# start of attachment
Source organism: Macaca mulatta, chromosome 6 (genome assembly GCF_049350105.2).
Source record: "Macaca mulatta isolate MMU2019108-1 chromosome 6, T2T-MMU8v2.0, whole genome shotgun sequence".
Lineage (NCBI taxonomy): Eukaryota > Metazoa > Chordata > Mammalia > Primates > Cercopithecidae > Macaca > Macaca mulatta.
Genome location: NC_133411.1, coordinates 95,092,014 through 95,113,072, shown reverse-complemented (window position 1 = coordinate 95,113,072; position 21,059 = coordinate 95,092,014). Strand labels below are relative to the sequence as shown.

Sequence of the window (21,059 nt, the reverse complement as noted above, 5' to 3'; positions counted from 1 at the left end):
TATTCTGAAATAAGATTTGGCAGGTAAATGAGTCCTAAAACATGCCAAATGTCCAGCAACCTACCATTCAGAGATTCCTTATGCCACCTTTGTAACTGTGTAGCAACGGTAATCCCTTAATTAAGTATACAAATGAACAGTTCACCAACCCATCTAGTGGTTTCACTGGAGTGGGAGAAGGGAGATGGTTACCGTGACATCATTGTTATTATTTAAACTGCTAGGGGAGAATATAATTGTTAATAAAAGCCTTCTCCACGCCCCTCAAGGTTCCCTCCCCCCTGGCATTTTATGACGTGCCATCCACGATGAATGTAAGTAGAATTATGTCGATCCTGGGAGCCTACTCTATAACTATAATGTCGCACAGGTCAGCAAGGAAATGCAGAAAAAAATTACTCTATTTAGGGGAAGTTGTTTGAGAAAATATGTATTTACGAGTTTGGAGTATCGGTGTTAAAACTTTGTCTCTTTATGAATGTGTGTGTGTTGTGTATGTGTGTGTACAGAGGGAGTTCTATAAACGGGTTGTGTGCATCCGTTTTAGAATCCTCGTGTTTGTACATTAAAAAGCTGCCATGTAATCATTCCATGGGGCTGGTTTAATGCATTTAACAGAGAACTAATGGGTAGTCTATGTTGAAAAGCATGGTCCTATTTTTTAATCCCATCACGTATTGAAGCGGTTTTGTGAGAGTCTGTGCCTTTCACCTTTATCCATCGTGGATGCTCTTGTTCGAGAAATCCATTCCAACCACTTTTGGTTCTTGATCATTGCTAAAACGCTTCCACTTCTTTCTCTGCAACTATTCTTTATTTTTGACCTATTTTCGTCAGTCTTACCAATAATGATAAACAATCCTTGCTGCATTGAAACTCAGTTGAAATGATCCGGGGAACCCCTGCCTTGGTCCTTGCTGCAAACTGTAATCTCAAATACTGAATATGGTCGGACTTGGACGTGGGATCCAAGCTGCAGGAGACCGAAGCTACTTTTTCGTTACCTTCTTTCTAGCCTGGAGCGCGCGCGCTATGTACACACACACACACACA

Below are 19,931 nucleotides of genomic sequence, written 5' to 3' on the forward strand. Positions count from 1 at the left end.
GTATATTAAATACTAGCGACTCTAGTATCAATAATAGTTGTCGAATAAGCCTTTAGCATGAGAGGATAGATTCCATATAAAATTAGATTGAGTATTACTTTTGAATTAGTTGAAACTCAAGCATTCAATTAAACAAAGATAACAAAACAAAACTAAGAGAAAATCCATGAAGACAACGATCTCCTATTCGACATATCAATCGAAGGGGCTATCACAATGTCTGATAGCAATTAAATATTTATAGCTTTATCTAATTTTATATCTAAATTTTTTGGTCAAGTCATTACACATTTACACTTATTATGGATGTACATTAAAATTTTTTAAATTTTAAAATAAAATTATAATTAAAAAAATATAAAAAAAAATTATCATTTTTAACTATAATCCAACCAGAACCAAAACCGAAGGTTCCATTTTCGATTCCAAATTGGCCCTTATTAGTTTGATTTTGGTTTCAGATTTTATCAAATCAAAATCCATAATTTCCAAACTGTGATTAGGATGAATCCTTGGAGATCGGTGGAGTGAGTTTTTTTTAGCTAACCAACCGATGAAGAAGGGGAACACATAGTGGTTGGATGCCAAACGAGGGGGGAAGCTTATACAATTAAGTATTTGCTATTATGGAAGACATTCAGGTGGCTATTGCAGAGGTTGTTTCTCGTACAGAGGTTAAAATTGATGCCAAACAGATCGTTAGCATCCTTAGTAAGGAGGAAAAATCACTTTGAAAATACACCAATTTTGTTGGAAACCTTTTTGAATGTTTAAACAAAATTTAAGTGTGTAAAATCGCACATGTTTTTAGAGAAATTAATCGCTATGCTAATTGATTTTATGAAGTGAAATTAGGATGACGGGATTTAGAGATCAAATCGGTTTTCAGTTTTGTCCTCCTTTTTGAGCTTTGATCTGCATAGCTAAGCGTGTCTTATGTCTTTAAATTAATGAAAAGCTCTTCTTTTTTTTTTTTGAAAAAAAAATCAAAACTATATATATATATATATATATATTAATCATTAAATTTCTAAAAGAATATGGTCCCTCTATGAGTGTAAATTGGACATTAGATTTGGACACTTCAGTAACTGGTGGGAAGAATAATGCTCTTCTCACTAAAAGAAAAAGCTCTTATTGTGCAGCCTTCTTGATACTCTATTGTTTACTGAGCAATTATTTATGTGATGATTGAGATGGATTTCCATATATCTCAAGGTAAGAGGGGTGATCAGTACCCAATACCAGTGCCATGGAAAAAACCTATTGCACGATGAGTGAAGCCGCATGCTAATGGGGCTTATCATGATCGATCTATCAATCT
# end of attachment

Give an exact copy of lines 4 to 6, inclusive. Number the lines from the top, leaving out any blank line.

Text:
Genome location: NC_133411.1, coordinates 95,092,014 through 95,113,072, shown reverse-complemented (window position 1 = coordinate 95,113,072; position 21,059 = coordinate 95,092,014). Strand labels below are relative to the sequence as shown.

Sequence of the window (21,059 nt, the reverse complement as noted above, 5' to 3'; positions counted from 1 at the left end):
TATTCTGAAATAAGATTTGGCAGGTAAATGAGTCCTAAAACATGCCAAATGTCCAGCAACCTACCATTCAGAGATTCCTTATGCCACCTTTGTAACTGTGTAGCAACGGTAATCCCTTAATTAAGTATACAAATGAACAGTTCACCAACCCATCTAGTGGTTTCACTGGAGTGGGAGAAGGGAGATGGTTACCGTGACATCATTGTTATTATTTAAACTGCTAGGGGAGAATATAATTGTTAATAAAAGCCTTCTCCACGCCCCTCAAGGTTCCCTCCCCCCTGGCATTTTATGACGTGCCATCCACGATGAATGTAAGTAGAATTATGTCGATCCTGGGAGCCTACTCTATAACTATAATGTCGCACAGGTCAGCAAGGAAATGCAGAAAAAAATTACTCTATTTAGGGGAAGTTGTTTGAGAAAATATGTATTTACGAGTTTGGAGTATCGGTGTTAAAACTTTGTCTCTTTATGAATGTGTGTGTGTTGTGTATGTGTGTGTACAGAGGGAGTTCTATAAACGGGTTGTGTGCATCCGTTTTAGAATCCTCGTGTTTGTACATTAAAAAGCTGCCATGTAATCATTCCATGGGGCTGGTTTAATGCATTTAACAGAGAACTAATGGGTAGTCTATGTTGAAAAGCATGGTCCTATTTTTTAATCCCATCACGTATTGAAGCGGTTTTGTGAGAGTCTGTGCCTTTCACCTTTATCCATCGTGGATGCTCTTGTTCGAGAAATCCATTCCAACCACTTTTGGTTCTTGATCATTGCTAAAACGCTTCCACTTCTTTCTCTGCAACTATTCTTTATTTTTGACCTATTTTCGTCAGTCTTACCAATAATGATAAACAATCCTTGCTGCATTGAAACTCAGTTGAAATGATCCGGGGAACCCCTGCCTTGGTCCTTGCTGCAAACTGTAATCTCAAATACTGAATATGGTCGGACTTGGACGTGGGATCCAAGCTGCAGGAGACCGAAGCTACTTTTTCGTTACCTTCTTTCTAGCCTGGAGCGCGCGCGCTATGTACACACACACACACACA